A few years back, I released Localtunnel to make it super easy to expose a local web server to the Internet for demos and debugging. Since then, it’s gotten a ton of use. A few people even copied it and tried to make a paid service around the idea. Luckily, Localtunnel will always be free and open source.
With the release of Localtunnel v2, it will not only remain competitive with similar services, but continue to be the innovator of the group. I’ll post more on this later.
For now, let’s talk logistics. The current, soon-to-be-legacy Localtunnel stack includes the client that you install with Rubygems, and a server that runs on a host at Rackspace. These will continue to be available into 2013, but will be marked as deprecated. This means you should be making the switch to v2.
Besides the fact v1 will eventually be shutdown, there are a number of reasons to switch to v2. Here are some of the major ones:
- It’s actively maintained. Bug reports, pull requests, and service interruptions are dealt with promptly.
- No more mysterious requests from old tunnels. The subdomain namespace is much larger.
- Custom subdomains. The new client lets you pick a tunnel name on a first come, first served basis.
- Supports long-polling, HTTP streaming, and WebSocket upgrades. Soon general TCP tunneling.
- No SSH key to start using it. A minor annoyance setting up v1, but it doesn’t exist in v2.
One implementation detail that affects users is that the client is now written in Python. This means you won’t use Rubygems to install it. Instead, you can use
$ easy_install localtunnel
On some systems, you may need to run this with
sudo. If you don’t have
easy_install, first make sure you have Python installed:
$ python --version
Localtunnel requires Python 2.6 or later, which comes standard on most systems. If you don’t have Python, you can install it for your platform. If
easy_install isn’t available after you install Python, you can install it with this bootstrap script:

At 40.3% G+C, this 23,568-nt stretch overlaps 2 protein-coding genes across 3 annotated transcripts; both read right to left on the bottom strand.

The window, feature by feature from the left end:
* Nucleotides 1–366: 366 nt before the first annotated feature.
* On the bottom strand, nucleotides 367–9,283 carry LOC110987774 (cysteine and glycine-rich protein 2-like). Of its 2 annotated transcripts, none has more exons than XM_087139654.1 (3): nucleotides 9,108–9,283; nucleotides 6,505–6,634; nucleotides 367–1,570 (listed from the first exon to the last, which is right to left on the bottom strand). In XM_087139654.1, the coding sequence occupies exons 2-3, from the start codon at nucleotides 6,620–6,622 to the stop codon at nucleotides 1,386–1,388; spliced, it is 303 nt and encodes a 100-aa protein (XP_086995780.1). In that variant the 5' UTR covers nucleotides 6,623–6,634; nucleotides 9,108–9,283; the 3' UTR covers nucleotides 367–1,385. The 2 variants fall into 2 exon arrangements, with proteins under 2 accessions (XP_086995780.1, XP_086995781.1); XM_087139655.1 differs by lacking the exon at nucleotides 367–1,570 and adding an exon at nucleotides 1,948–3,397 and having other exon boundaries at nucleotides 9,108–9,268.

$ curl http://peak.telecommunity.com/dist/ez_setup.py | python
Once you’ve installed Localtunnel with
easy_install, it will be available as
localtunnel-beta. This lets you keep the old client to use in case anything goes wrong with v2 during the beta. Eventually, it will be installed as
localtunnel, but only after v1 is shutdown.
localtunnel-beta is pretty much the same as before:
$ localtunnel-beta 8000 Thanks for trying localtunnel v2 beta! Port 8000 is now accessible from http://fb0322605126.v2.localtunnel.com ...
Like I mentioned earlier, you can use a custom tunnel name if it’s not being used:
$ localtunnel-beta -n foobar 8000 Thanks for trying localtunnel v2 beta! Port 8000 is now accessible from http://foobar.v2.localtunnel.com ...
Keep in mind v2 is in active development. There might be some downtime while I work out operational bugs, but you can always use the old version if you run into problems.
If you do run into any problems, you can ping me on Twitter. If you get traceback you can create an issue on Github. If you have more in-depth questions or want to get involved in development, check out the Localtunnel Google Group.
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